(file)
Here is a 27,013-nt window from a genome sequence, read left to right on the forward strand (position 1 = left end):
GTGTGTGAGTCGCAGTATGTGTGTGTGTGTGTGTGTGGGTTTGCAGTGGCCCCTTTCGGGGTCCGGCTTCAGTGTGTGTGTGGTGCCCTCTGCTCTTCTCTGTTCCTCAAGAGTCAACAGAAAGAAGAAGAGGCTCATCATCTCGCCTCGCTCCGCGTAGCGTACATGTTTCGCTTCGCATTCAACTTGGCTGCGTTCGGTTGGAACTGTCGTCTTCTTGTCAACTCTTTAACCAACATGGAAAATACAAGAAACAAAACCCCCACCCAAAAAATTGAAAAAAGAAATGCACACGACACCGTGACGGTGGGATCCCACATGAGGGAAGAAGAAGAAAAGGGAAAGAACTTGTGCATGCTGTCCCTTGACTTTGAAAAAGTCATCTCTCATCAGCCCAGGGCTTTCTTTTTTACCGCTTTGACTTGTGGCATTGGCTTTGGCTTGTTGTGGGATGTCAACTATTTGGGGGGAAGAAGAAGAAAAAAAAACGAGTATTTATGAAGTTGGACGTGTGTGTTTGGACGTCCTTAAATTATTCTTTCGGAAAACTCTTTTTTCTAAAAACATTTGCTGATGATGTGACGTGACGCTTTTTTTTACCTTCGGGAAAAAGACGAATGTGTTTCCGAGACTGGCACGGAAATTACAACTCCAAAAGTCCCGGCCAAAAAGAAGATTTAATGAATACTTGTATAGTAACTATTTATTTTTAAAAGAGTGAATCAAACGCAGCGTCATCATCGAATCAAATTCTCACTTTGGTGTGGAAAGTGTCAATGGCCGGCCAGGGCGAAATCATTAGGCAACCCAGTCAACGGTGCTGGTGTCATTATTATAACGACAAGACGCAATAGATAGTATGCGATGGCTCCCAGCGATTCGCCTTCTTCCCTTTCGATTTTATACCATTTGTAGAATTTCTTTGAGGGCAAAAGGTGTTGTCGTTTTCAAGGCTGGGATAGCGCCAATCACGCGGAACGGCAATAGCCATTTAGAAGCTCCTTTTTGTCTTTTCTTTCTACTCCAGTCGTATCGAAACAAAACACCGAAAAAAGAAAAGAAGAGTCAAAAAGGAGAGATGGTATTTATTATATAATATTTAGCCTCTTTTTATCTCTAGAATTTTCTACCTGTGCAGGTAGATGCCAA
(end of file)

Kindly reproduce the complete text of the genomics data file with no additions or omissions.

Here is a 27,013-nt window from a genome sequence, read left to right on the forward strand (position 1 = left end):
GTGTGTGAGTCGCAGTATGTGTGTGTGTGTGTGTGTGGGTTTGCAGTGGCCCCTTTCGGGGTCCGGCTTCAGTGTGTGTGTGGTGCCCTCTGCTCTTCTCTGTTCCTCAAGAGTCAACAGAAAGAAGAAGAGGCTCATCATCTCGCCTCGCTCCGCGTAGCGTACATGTTTCGCTTCGCATTCAACTTGGCTGCGTTCGGTTGGAACTGTCGTCTTCTTGTCAACTCTTTAACCAACATGGAAAATACAAGAAACAAAACCCCCACCCAAAAAATTGAAAAAAGAAATGCACACGACACCGTGACGGTGGGATCCCACATGAGGGAAGAAGAAGAAAAGGGAAAGAACTTGTGCATGCTGTCCCTTGACTTTGAAAAAGTCATCTCTCATCAGCCCAGGGCTTTCTTTTTTACCGCTTTGACTTGTGGCATTGGCTTTGGCTTGTTGTGGGATGTCAACTATTTGGGGGGAAGAAGAAGAAAAAAAAACGAGTATTTATGAAGTTGGACGTGTGTGTTTGGACGTCCTTAAATTATTCTTTCGGAAAACTCTTTTTTCTAAAAACATTTGCTGATGATGTGACGTGACGCTTTTTTTTACCTTCGGGAAAAAGACGAATGTGTTTCCGAGACTGGCACGGAAATTACAACTCCAAAAGTCCCGGCCAAAAAGAAGATTTAATGAATACTTGTATAGTAACTATTTATTTTTAAAAGAGTGAATCAAACGCAGCGTCATCATCGAATCAAATTCTCACTTTGGTGTGGAAAGTGTCAATGGCCGGCCAGGGCGAAATCATTAGGCAACCCAGTCAACGGTGCTGGTGTCATTATTATAACGACAAGACGCAATAGATAGTATGCGATGGCTCCCAGCGATTCGCCTTCTTCCCTTTCGATTTTATACCATTTGTAGAATTTCTTTGAGGGCAAAAGGTGTTGTCGTTTTCAAGGCTGGGATAGCGCCAATCACGCGGAACGGCAATAGCCATTTAGAAGCTCCTTTTTGTCTTTTCTTTCTACTCCAGTCGTATCGAAACAAAACACCGAAAAAAGAAAAGAAGAGTCAAAAAGGAGAGATGGTATTTATTATATAATATTTAGCCTCTTTTTATCTCTAGAATTTTCTACCTGTGCAGGTAGATGCCAA